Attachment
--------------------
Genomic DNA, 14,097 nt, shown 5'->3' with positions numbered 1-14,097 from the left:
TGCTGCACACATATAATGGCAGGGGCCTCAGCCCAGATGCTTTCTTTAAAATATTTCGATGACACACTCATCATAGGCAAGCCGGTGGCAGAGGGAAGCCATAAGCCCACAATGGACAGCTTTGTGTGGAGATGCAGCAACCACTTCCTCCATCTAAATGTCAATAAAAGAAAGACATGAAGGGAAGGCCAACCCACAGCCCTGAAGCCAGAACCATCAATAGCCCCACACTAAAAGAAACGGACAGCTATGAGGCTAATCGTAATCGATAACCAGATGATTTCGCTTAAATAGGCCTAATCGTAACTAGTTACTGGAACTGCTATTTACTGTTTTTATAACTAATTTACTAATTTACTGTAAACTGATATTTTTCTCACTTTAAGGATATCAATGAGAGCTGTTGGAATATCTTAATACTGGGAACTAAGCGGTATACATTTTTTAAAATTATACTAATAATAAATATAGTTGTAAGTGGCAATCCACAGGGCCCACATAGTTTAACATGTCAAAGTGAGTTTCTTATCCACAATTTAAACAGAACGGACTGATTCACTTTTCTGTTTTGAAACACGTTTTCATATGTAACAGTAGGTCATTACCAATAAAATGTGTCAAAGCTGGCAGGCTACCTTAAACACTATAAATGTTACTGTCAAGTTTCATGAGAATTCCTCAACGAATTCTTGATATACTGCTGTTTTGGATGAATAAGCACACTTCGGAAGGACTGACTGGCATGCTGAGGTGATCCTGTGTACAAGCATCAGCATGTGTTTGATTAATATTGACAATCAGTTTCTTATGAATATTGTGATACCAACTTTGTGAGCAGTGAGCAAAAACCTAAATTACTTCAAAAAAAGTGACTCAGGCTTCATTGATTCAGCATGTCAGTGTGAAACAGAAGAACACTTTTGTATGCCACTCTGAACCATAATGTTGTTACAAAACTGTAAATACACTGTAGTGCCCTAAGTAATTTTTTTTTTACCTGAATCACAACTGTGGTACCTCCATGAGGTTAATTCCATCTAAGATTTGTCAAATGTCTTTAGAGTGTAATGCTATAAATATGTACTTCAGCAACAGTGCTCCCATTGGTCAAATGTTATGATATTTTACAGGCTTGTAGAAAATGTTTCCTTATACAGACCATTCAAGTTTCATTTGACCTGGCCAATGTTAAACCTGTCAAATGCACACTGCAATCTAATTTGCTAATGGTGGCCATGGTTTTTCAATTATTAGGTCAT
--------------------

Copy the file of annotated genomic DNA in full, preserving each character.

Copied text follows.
Genomic DNA, 14,097 nt, shown 5'->3' with positions numbered 1-14,097 from the left:
TGCTGCACACATATAATGGCAGGGGCCTCAGCCCAGATGCTTTCTTTAAAATATTTCGATGACACACTCATCATAGGCAAGCCGGTGGCAGAGGGAAGCCATAAGCCCACAATGGACAGCTTTGTGTGGAGATGCAGCAACCACTTCCTCCATCTAAATGTCAATAAAAGAAAGACATGAAGGGAAGGCCAACCCACAGCCCTGAAGCCAGAACCATCAATAGCCCCACACTAAAAGAAACGGACAGCTATGAGGCTAATCGTAATCGATAACCAGATGATTTCGCTTAAATAGGCCTAATCGTAACTAGTTACTGGAACTGCTATTTACTGTTTTTATAACTAATTTACTAATTTACTGTAAACTGATATTTTTCTCACTTTAAGGATATCAATGAGAGCTGTTGGAATATCTTAATACTGGGAACTAAGCGGTATACATTTTTTAAAATTATACTAATAATAAATATAGTTGTAAGTGGCAATCCACAGGGCCCACATAGTTTAACATGTCAAAGTGAGTTTCTTATCCACAATTTAAACAGAACGGACTGATTCACTTTTCTGTTTTGAAACACGTTTTCATATGTAACAGTAGGTCATTACCAATAAAATGTGTCAAAGCTGGCAGGCTACCTTAAACACTATAAATGTTACTGTCAAGTTTCATGAGAATTCCTCAACGAATTCTTGATATACTGCTGTTTTGGATGAATAAGCACACTTCGGAAGGACTGACTGGCATGCTGAGGTGATCCTGTGTACAAGCATCAGCATGTGTTTGATTAATATTGACAATCAGTTTCTTATGAATATTGTGATACCAACTTTGTGAGCAGTGAGCAAAAACCTAAATTACTTCAAAAAAAGTGACTCAGGCTTCATTGATTCAGCATGTCAGTGTGAAACAGAAGAACACTTTTGTATGCCACTCTGAACCATAATGTTGTTACAAAACTGTAAATACACTGTAGTGCCCTAAGTAATTTTTTTTTTACCTGAATCACAACTGTGGTACCTCCATGAGGTTAATTCCATCTAAGATTTGTCAAATGTCTTTAGAGTGTAATGCTATAAATATGTACTTCAGCAACAGTGCTCCCATTGGTCAAATGTTATGATATTTTACAGGCTTGTAGAAAATGTTTCCTTATACAGACCATTCAAGTTTCATTTGACCTGGCCAATGTTAAACCTGTCAAATGCACACTGCAATCTAATTTGCTAATGGTGGCCATGGTTTTTCAATTATTAGGTCAT